Ian Manning on the Indian Railways: 1965-1969
From Bengal Towards Nagpur
1. The Katwa Railways
Burdwan, the outer terminus of multiple-unit working from Howrah, is also the southern terminus of a connecting pair of 2’ 6” railways, once privately owned and jointly operated by McLeod and Company but now taken over by the Eastern Railway, yet still known as the Burdwan-Katwa and Ahmadpur-Katwa. The two sections are similar as to length (32 miles) and train service (six daily), and are being modernised with five-car diesel trains, made on the Eastern’s workshops. A good sign.
Having reached Burdwan in the middle of the night, I felt plain bleary as I walked over the footbridge to the small brick booking office that served the narrow gauge. But the sight of the 0246 hours ex Katwa, just arrived at half-past five, revived me rapidly: What a train! The loco was a stocky Bagnall 0-6-2T painted green over black; the goods trucks were small and plain black while the coaches were roughly built four-wheelers. No fancy matchboarding, just palings screwed onto the frame; no fancy safety chains, just a combined buffer-drawhook; no fancy seating, just cross-bench compartments, four to a carriage. It says something for their loading gauge that these four-wheelers could hold about as many passengers as a Howrah Maidan bogie, losing two places to a WC that was accessible from only one compartment, though it could be reached from the others by scrambling over the backs of the seats. Though painted an ordinary brown, these carriages added to their individuality by large ownership letters, while inside they were grey instead of the usual Indian green or cream.
The train waited for less than an hour before it returned to Katwa. Engine BK1 made little puffs of steam as it shunted, while a beggar peered in at the open swinging carriage doors, alternately moaning his distress and slurping an icy pole. The broad gauge could be heard – electric toots and diesel growlings – but was hidden by sheds.
The land west of the Hooghly, though still alluvial and flat, is not as wet as riverine Bengal. Its fields, though usually covered with close-cropped green grass, bear but one crop a year and lie open, instead of being divided by watercourses and frequent villages. Altogether they do nothing to prevent the BK Railway from following a straight surveyed line, or to stop its trains from traveling at an even pace marked by the measured clunking of four-wheeled carriages on rail joints. My train from Burdwan stopped regularly, sometimes to shunt or to cross a southbound service. At each station the passenger load increased, so that after two stops the man opposite had to give up sleeping on the seat, and after several more there were fowls underfoot and small boys and women sitting on the floor and young men hanging on while standing on the footboards. So we rounded the curve into Katwa – doors open, dhotis flapping, all bound for Katwa market.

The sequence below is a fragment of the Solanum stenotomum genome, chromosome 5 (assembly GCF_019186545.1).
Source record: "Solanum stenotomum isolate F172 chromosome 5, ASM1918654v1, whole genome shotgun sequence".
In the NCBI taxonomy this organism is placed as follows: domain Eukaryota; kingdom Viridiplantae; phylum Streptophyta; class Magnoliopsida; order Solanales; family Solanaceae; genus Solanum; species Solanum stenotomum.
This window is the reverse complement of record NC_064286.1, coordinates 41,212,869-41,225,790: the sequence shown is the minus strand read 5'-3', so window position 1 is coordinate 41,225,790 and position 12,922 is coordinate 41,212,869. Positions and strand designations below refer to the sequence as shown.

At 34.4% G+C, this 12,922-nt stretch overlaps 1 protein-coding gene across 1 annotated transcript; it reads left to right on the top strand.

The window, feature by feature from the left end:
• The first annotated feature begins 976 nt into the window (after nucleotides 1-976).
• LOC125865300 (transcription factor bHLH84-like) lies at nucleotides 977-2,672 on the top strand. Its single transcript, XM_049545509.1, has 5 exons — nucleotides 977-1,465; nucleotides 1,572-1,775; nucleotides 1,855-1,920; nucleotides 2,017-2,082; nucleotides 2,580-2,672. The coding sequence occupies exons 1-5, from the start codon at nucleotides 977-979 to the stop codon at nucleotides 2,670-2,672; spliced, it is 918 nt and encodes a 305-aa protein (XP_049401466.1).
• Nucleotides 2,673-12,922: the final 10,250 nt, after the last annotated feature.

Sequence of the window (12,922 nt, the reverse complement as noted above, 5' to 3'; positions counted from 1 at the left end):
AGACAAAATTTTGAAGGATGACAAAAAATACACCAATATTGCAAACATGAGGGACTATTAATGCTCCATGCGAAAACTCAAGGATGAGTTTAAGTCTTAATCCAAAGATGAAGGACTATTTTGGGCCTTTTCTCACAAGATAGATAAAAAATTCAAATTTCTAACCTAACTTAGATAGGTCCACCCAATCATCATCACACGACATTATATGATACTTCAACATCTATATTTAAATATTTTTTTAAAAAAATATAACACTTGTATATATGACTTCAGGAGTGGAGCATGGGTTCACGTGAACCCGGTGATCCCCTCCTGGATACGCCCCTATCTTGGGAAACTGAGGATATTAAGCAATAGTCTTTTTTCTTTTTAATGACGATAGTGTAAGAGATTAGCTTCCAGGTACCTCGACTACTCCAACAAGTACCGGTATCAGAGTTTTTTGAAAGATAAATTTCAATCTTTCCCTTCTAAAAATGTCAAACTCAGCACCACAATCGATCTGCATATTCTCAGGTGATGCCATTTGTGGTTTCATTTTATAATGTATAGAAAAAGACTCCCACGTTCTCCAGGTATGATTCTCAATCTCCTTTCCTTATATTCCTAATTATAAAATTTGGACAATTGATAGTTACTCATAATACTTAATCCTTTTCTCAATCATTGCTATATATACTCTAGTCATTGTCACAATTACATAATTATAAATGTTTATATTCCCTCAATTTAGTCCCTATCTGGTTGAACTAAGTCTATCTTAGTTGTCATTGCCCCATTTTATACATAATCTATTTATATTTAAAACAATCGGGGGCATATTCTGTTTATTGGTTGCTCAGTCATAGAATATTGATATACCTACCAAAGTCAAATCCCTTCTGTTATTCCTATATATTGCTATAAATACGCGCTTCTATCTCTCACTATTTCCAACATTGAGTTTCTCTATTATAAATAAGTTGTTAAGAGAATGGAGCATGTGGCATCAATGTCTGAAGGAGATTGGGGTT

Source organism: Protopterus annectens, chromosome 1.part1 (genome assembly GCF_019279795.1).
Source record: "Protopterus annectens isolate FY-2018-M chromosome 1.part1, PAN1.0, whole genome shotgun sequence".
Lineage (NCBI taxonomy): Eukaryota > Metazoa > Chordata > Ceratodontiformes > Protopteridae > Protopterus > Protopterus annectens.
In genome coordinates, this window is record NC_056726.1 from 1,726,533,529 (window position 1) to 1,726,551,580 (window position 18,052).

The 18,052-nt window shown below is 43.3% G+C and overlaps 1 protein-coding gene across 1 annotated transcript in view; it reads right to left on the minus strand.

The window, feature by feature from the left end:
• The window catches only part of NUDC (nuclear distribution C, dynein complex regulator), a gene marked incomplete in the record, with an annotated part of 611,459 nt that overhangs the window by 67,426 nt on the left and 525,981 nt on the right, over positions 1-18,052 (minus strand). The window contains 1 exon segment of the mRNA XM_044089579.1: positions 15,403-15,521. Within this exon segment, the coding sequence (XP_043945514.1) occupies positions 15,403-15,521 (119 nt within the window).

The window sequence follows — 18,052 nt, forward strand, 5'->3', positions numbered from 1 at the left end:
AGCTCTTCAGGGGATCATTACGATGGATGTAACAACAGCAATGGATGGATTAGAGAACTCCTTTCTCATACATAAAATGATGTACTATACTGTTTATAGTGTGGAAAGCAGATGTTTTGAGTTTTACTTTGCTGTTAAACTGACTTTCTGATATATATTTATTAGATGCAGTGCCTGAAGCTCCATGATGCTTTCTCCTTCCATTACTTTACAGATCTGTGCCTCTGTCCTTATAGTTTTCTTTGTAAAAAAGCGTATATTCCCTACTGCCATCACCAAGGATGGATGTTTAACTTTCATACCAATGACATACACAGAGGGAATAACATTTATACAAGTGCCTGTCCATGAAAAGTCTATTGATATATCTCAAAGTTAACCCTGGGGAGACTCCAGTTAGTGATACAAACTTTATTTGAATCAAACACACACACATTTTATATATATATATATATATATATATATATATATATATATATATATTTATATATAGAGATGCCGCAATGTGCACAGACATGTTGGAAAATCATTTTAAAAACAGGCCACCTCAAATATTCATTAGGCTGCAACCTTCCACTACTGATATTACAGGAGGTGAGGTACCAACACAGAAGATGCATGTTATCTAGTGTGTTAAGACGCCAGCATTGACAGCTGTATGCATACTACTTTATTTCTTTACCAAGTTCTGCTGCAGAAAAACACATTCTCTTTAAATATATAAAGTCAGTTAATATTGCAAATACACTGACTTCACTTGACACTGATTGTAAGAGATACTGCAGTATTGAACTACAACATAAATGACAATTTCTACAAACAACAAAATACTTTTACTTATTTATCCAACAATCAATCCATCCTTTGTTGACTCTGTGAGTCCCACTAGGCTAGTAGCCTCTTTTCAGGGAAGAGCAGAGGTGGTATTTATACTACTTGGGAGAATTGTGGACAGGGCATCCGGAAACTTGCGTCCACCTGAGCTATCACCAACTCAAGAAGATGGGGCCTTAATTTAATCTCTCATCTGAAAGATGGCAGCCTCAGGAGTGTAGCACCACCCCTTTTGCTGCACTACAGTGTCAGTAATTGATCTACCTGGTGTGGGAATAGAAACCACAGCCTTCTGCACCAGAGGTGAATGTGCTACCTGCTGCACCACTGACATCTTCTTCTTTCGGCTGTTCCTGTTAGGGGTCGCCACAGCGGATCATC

A secondary main line of the Eastern Railway also passes through Katwa, the headquarters of the two narrow gauge lines being alongside its station. Their loco shed had several more Bagnalls and, among others, a 0-6-0 Simplex or two. In company days each engine was owned by the BK or AK but used on either line – I dare say it all came out in the accounts. Another pleasing feature of McLeod’s accountancy was that the second class fare was only 20% above the third and the first that much again, instead of the 1:2 ratio preferred by the government. This meant that I could afford second class to Ahmadpur – the seedy red cushion on the seat was not worth it, but the lessened crowd was. This train left from No. 2 road of McLeod’s station (never mind that it had no platform) and wasted no time in making arrangements to run third-rail along the East Indian broad gauge for the first few miles out from Katwa, in order to share a bridge over one of the sluggish anabranches that meandered over the plain. Once AK was on its independent way, the regular jolting of the carriages combined with the monotonous scenery to induce sleepiness in all the passengers and perhaps the train itself. Matters were not helped by the Bengal midday, with the sunlight diffused by a high mist and yet stifling us with heat.
After several hours the country changed and the engine had to work – not that grades of 1/150 were beyond its capacity. These were caused by the low sandy swellings of the edge of Bengal; dry country with enough slope for soil erosion but not enough greenery to prevent it. And at Ahmadpur the AK ended, its dry cindery yard respectfully distinct from the East Indian station, from which it was scarce visible. After all, this station was a pleasant composition in itself, with its curving tracks appearing under a brick arch bridge, running between brick platforms and disappearing by embankment; it had no need for further embellishments. From it one could travel back to Burdwan by main line, or north, perhaps eventually to Darjeeling. Here therefore I make a ritual obeisance to the Darjeeling Himalayan Railway, as being the best known line in India, and also to the unknown railways of Assam, before turning aside to the Damodar coalfields.